That’s not a healthy cycle.
So, I tried to wait as much as I can before taking those extra pain meds.
It helped me to be more patient and, to my surprise, many times the pain got lower just because my anxiety decreased.
- Try to accept the distress. I’ve already shared how important it is to stop fighting negative feelings and instead – feel them out completely (read the article here).
It applies to patience as well.
Whenever you feel impatient and distressed, remind yourself that it is completely natural to feel this way.
You don’t need to fight this or find a magic formula that ends it.
You can feel impatient and still be ok.
Having a negative feeling or emotion around does not make your life worse – it just makes it less comfortable.
You can notice these feelings and feel them out completely – this is a lot healthier for you emotionally than trying to hide these feelings deep inside.
2. Be More Patient By Practicing Waiting
Another thing that helps you to be more patient is actually practicing it on a daily basis.
You can do that by simply postponing your daily pleasures for as long as you can.
For example, if you like to eat a dessert after dinner, try postponing it until 15-20 minutes after dinner.
These small acts of patience may seem too small to have an impact, but practicing them every day actually adds up to teaching you how to be more patient.
3. Be Grateful For What You’ve Already Done or Endured
Back in those TMJ days, whenever I got angry and impatient thinking about how long I will have to suffer, I always reminded myself of one thing.
I forced myself to appreciate how much I’ve already endured. I mean, I still wasn’t well, but at least I had already gone through long hospital waiting for lines, several painful procedures, and other unpleasant stuff.
I felt grateful for it and it helped me to stay patient through the rest.
So whatever you need to wait through, be grateful for every second that has already passed.
It brings you closer to the thing you’re waiting for and reminds you that waiting is not going to last forever.
4. Be Mindful While You Wait
When you have to wait for something, it feels like forever.
But time goes by despite your waiting… The day you wait for WILL come sooner or later, so you might as well notice what is happening around you and try to enjoy the time while you’re waiting.
Being mindful and aware of your surroundings, things that are happening at the present moment and things that you sense can help improve feelings of wellness, relieve anxiety and even pain (tried and true this one!).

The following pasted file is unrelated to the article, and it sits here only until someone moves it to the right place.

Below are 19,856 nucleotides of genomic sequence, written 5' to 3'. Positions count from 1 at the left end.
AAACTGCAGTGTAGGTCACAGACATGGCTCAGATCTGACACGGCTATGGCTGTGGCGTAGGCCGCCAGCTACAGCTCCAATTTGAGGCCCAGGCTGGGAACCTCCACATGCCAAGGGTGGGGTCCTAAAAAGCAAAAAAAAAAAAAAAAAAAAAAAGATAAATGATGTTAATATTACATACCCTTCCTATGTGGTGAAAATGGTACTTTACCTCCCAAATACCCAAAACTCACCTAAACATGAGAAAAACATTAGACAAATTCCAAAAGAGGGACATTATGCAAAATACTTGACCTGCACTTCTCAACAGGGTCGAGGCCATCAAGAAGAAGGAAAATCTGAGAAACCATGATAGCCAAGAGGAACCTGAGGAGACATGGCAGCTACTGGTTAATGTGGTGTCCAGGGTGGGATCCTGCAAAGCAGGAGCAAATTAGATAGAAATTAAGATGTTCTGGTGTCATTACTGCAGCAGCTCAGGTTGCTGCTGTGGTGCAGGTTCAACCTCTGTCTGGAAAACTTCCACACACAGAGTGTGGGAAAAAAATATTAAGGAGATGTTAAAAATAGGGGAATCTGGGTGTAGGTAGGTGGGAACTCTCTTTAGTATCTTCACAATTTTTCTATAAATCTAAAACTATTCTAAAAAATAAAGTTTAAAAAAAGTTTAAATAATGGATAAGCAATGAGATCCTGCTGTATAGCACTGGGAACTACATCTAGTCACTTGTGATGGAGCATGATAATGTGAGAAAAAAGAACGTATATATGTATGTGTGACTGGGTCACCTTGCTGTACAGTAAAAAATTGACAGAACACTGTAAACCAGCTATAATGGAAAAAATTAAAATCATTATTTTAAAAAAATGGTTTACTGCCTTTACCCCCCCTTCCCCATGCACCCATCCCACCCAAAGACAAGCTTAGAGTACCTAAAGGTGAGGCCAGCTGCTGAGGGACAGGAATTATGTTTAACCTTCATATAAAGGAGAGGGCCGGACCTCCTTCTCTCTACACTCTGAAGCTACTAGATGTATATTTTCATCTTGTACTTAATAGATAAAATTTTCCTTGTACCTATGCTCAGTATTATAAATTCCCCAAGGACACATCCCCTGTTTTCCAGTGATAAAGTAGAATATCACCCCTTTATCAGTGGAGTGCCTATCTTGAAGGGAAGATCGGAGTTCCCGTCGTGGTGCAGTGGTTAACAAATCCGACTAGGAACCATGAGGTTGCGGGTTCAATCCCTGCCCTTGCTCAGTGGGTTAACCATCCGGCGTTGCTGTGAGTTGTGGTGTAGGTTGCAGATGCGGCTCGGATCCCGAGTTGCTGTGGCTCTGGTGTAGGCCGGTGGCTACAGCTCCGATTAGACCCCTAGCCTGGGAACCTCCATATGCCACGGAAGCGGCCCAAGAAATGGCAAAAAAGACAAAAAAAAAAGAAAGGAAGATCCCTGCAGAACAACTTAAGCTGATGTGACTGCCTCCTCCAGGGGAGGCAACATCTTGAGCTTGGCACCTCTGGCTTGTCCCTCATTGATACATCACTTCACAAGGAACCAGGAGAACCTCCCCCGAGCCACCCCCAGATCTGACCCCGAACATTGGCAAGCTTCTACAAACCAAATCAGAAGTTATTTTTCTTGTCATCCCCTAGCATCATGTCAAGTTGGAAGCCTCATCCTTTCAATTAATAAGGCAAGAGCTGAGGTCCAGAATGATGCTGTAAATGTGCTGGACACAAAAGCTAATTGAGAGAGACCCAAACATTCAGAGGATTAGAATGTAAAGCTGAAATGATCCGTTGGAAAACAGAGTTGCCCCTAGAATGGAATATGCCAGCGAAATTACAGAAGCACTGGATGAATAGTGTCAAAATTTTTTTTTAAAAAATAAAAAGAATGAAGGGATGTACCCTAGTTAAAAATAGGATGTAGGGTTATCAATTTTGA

Mindfulness is becoming globally recognized for its ability to greatly improve both self-awareness and feelings of wellness.
Some schools are even starting to teach mindfulness to youngsters. You can learn more about practicing mindfulness in this article: 10 Calming Ways To Practice Mindfulness Every Day.
5. Increase Relaxation Time
Another trick that helps you to be more patient for as long as it’s possible is improving your distress.
Improving distress means minimizing it so it doesn’t feel so distressing.
But, since waiting distress is hard to minimize, it’s best to look for ways to improve your own wellness.
So, how to be more patient and feel better while you have to wait for something?
You can do that by having as many relaxing activities every day as you can.
Do something that helps you calm down and relax.
Also – something that boosts your mood and makes the waiting just a little less distressing, or a little more bearable.
To me, watching positive or educational videos, writing in a journal, or taking long warm showers worked the best.
Learning how to be more patient is an extremely useful thing to do.
It’s something that improves the quality of your whole upcoming life – it’s THAT significant.
My example shows how you can use patience practice to wait out long unpleasant periods of time, but patience will help you anywhere.
Waiting for the results of your work, waiting for something to happen, even waiting for winter to pass – everything can be improved with just a little bit of patience.
While mastering your patience, I recommend you to work on your resilience as well as it helps you to become a stronger person overall.
You can read more about it here: